Family awarded $174,584 in Sheriff’s Office lawsuit
Family awarded $174,584 by a Louisiana Judge after a woman’s arm was broken in 2010 during a self-defense class the Lousisiana Parish Sheriff’s Office presented.
The plaintiff filed a lawsuit Aug. 10, 2011, against the Sheriff’s Office, deputy Danny Toups and Sheriff Craig Webre. She was injured Aug. 12, 2010, during a Rape Aggression Defense course.
State District Judge Walter Lanier of Thibodaux assigned the Sheriff’s Office 90 percent of the fault and plaintiff 10 percent. The Sheriff’s Office is responsible for all court costs.
The breakdown of the award is as follows: $50,000 in general damages; $70,187.68 in past and future medical expenses; $29,396.34 in lost wages; $10,000 for her husband; and $5,000 for each of their three children.
Lanier awarded plaintiff’s husband and children damages because the husband had to take over more household duties and children’s activities because of her injury. She also could no longer participate in sports with her daughter or style the girl’s hair.
The judge also awarded Bridgefield Casualty Insurance Co. $69,483.37 for medical expenses and workers’ compensation paid for her.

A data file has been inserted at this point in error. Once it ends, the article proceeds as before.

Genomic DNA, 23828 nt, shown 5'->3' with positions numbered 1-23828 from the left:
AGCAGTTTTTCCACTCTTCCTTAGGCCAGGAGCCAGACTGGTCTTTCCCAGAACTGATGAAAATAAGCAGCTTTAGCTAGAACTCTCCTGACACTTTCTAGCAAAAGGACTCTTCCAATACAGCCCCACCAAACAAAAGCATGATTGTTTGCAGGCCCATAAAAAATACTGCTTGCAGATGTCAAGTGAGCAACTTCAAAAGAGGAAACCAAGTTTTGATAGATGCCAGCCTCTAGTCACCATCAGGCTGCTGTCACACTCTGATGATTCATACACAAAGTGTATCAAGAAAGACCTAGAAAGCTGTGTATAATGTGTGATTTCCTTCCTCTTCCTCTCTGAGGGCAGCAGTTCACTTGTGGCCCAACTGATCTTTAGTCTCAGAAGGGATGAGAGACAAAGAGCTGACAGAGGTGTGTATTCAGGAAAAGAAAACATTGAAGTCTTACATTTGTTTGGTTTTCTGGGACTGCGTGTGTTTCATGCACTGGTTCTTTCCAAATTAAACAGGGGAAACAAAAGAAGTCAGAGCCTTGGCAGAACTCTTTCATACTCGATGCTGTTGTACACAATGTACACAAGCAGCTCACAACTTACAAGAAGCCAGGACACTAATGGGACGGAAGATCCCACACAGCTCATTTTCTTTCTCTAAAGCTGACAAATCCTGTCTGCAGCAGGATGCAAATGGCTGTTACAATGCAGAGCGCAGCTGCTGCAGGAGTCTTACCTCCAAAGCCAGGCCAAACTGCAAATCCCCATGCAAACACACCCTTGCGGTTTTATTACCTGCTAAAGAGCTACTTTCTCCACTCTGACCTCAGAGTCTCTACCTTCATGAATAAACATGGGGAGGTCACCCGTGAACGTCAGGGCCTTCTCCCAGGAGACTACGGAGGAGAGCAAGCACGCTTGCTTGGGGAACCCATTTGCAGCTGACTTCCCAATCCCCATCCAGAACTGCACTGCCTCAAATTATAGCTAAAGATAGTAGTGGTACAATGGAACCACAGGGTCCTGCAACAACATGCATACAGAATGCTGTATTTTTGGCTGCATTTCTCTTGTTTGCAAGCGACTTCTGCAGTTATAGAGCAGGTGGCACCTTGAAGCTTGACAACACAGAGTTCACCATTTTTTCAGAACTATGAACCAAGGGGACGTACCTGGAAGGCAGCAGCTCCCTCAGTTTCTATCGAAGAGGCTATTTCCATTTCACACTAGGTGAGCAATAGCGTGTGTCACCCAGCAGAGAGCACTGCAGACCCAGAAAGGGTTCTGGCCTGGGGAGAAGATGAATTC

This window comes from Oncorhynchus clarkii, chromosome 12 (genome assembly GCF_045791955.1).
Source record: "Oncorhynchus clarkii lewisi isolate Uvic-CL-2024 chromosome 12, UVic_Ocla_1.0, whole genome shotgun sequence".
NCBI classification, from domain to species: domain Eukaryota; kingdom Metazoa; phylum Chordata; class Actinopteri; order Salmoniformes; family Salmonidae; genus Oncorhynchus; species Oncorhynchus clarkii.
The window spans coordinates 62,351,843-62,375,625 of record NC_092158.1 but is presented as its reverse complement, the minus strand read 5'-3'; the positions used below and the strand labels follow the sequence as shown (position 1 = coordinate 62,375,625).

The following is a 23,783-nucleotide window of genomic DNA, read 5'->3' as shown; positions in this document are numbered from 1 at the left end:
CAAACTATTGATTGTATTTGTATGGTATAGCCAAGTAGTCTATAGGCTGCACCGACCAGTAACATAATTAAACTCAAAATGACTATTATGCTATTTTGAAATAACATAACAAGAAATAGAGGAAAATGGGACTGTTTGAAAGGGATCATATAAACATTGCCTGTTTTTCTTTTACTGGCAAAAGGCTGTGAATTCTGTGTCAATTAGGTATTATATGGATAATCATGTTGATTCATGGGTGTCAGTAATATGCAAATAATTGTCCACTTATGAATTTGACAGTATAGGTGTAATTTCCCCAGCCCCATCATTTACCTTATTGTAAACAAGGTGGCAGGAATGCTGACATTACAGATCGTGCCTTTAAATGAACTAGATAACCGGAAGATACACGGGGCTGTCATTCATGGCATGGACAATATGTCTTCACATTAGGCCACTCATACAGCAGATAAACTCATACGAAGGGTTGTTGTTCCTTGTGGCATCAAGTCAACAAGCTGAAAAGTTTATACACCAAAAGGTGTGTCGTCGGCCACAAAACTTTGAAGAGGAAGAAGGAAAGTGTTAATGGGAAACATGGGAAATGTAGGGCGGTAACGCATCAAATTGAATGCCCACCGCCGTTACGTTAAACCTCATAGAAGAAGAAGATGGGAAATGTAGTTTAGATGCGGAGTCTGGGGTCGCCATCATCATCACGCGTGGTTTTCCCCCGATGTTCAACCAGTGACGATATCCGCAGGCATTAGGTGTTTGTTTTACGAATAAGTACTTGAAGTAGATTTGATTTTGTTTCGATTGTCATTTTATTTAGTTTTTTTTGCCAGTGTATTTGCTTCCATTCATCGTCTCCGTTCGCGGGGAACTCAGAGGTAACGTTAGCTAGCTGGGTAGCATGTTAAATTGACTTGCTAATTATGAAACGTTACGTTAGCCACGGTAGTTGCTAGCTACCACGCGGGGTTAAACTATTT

In his reasons for judgment, Lanier said the plaintiff signed a waiver before the class, indicating she knew the risks.
“She failed to follow the instructions of (the teacher) and failed to use the proper technique taught to her throughout the course,” he wrote. “On the other hand, the Sheriff’s Office put on the program. They were the instructors and knew that they were dealing with a student that had never tried these techniques before and would probably not get them right the first time.”
Lanier previously dismissed the claims, saying it appeared the plaintiff’s arm was broken while she and Toups were standing. He said she should have used defensive tactics rather than pushing Toups and that the deputy could only have prevented the injury by not providing “realistic resistance.”
On June 5, the Louisiana 1st Circuit Court of Appeal reversed Lanier’s decision and sent the case back to him.
Judge Duke Welch wrote in the appellate court’s judgment that a video recording of the simulated attack shows Toups, at 6 feet 1 inch and 320 pounds, placing the plaintiff, 5 feet 4 inches, in a bear hug. She kneed the deputy and pushed against him.
Welch said Toups leaned toward her, pushing her backward, and moved his hand from her back to her right arm. She went to her knees with the deputy still holding onto her, and “a loud popping” was heard.
The plaintiff screamed that her arm was broken, and Toups let go, Welch wrote. She required two plates and 21 screws in her arm.
If you or a loved one have suffered a personal injury due to someone else, contact the Attorneys at Chhabra & Gibbs, P.A. by going to their website or calling them at 601-948-8005.